What are the realities of property investing?
buying
1 minute read

What are the realities of property investing?

What are the realities of property investing?

by Demii Kalavritinos | February 22, 2018 | 1 minute read

The dreams of purchasing properties to create wealth through a portfolio is the goal of property investors, yet the realities of purchasing properties can sometimes creep up on us and push us into debt.

Sam Saggers, Positive Real Estate
February 22, 2018

CEO of Positive Real Estate and managing partner of Richardson and Wrench, Sam Saggers, chats to Smart Property Investment about the skills of being an investor, how holding a property in the long term as opposed to selling too quickly is better for investors and reveals what he thinks will happen to the property markets state by state in the future.

Sam explains his take on slower growth in the market and how it will impact investors, his take on the so called property crash as well as his advice to investors revealing the ‘big three’ points he looks for before purchasing a property.

You will also find out how to know where to look for property, his hitlist of places to invest and how supply and demand impacts the growth in the markets.

 

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If you have any questions about what you heard today, any topics of interest you have in mind, or if you’d like to lend your voice to the show, email [email protected] for more insights!

 

SUBURBS MENTIONED IN THIS EPISODE:

Sydney
Melbourne
Brisbane
Manly
Docklands
Bentleigh 
Brighton
Prahran

RELATED AREAS OF INTEREST:

Investors continuing to leave market and be replaced by first home buyers
The impact the major banks are leaving on investors
APRA chairman sets sights higher on ‘improvements’ to lending
Big NSW suburb ‘negative growth traps’ to avoid

Announcer: Welcome to the Smart Property Investment Show, with your host, Phil Tarrant.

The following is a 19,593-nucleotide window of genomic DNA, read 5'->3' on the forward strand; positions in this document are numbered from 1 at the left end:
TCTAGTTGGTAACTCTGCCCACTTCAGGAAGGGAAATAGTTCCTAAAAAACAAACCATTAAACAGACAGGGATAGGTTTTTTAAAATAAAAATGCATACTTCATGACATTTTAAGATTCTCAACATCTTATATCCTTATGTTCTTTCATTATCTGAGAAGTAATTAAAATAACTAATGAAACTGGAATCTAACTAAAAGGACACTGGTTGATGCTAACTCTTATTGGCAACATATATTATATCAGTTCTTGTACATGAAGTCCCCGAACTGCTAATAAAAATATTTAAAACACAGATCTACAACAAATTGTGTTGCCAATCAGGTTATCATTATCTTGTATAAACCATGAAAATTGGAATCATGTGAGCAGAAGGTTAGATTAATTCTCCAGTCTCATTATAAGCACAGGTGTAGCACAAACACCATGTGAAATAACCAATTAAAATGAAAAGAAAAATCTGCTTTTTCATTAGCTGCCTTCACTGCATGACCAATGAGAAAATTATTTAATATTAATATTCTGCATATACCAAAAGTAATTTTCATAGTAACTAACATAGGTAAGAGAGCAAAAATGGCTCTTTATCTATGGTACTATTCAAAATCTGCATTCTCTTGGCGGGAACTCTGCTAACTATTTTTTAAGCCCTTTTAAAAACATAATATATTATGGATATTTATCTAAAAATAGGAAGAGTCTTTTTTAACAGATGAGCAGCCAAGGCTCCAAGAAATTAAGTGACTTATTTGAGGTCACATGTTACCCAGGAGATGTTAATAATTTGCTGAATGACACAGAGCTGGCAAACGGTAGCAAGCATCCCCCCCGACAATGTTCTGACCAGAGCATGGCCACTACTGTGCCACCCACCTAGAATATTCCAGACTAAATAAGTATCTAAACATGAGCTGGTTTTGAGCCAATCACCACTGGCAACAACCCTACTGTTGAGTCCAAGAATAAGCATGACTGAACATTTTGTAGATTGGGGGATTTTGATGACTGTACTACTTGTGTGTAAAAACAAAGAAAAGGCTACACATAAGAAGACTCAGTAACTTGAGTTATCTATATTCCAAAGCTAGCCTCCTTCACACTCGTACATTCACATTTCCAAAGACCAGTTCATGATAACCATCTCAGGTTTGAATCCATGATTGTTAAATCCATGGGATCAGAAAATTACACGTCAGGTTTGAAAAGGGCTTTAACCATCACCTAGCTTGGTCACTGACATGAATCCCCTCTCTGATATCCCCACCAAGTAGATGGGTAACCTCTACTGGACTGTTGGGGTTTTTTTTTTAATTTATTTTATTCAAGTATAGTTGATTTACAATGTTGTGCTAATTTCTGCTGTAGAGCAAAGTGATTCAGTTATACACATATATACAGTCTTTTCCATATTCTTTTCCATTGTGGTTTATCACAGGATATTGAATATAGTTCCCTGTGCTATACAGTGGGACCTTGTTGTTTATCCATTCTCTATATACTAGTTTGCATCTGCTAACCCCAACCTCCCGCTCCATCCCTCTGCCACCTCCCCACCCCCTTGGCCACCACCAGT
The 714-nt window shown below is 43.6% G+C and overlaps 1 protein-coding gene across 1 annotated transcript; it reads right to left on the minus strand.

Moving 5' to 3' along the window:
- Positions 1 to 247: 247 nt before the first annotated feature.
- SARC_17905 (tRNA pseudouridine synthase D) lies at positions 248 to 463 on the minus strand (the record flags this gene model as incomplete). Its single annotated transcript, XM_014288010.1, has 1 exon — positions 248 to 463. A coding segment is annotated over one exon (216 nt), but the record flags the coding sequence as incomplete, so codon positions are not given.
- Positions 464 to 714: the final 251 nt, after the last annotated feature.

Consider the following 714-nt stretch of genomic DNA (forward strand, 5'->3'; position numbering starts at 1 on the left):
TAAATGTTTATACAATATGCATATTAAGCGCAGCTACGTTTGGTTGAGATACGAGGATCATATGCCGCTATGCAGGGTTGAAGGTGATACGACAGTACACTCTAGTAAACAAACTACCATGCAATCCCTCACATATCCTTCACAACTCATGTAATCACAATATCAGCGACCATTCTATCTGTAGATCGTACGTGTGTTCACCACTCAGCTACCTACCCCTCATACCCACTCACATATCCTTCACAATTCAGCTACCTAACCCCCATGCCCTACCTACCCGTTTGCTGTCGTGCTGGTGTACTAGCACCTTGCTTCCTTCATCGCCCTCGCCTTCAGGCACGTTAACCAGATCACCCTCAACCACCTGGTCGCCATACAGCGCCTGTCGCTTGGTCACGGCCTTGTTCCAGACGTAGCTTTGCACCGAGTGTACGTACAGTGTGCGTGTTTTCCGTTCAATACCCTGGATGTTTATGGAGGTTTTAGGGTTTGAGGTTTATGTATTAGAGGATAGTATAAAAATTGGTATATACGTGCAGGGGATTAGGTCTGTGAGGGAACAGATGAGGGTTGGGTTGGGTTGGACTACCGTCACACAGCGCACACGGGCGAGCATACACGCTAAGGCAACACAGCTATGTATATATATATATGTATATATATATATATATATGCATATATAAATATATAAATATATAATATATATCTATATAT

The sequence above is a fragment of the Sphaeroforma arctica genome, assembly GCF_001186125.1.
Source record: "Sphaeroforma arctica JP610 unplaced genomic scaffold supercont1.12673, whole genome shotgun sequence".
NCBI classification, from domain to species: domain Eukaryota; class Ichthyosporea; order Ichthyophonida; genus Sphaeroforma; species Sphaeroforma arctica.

Phil Tarrant:             G'day everyone, it's Phil Tarrant here. I'm the host of the Smart property Investment Show. Thanks for joining us today.

            We've got someone in the studio who you might be familiar with. If you've been knocking around in property for a little while, I'm sure you've heard of this gentleman, and the business he works within. He's a good friend of Smart Property Investment. We've worked with him over a number of years. Sam Saggers, who's the CEO of Positive Real Estate. He's also the Managing Partner of Richardson & Wrench Projects.

            Sam, how you going?

Sam Saggers: Good, Phil. Thanks for having me. Always a pleasure to come along and a big fan of the show, so yeah, happy to be sort of talking.

Phil Tarrant:             It's probably remiss of me, I haven't been in contact for about six months or so, so it's pretty bad, right? You used to be one of my go to guys when it come to just getting a read on the market. It's good to reconnect again, mate.

Sam Saggers: Well, it's nice of you to reach out and think of me. We are neighbours, our businesses are sort of next door to each other, so it's nice to see you again.

Phil Tarrant:             Well, let's get more of you on the show.

            For you guys who aren't familiar with Sam, typically if you've ever searched for property you've probably seen one of his adverts pop up on Google Search, or something or other. Sam works across many facets of property investment. He obviously does his stuff with Richardson & Wrench, but before we get going Sam, do you want to let our guys know what you do?

Sam Saggers: Yeah, sure. I've been a property investor now for about 17 years, along the way simply learned some tools and created some solutions for property investors. Today I run one of Australia's largest investment companies in property, that's Positive Real Estate. Really, what we do is help people find solutions in all things property, whether it's purchasing a property, whether it's managing a property, financing a property, renovating a property. We educate people and help people along the way.

            Then over and above that I'm sort of involved with Richardson & Wrench, which is Australia's oldest real estate agency, and really that has a residential focus. It's quite nice working in both investments and residential because I get to see a real broad mix of marketplaces, broad mix of people, and yeah, I get to buy a bit of real estate along the way, which is always nice.

Phil Tarrant:             You still buying, yourself, at the moment?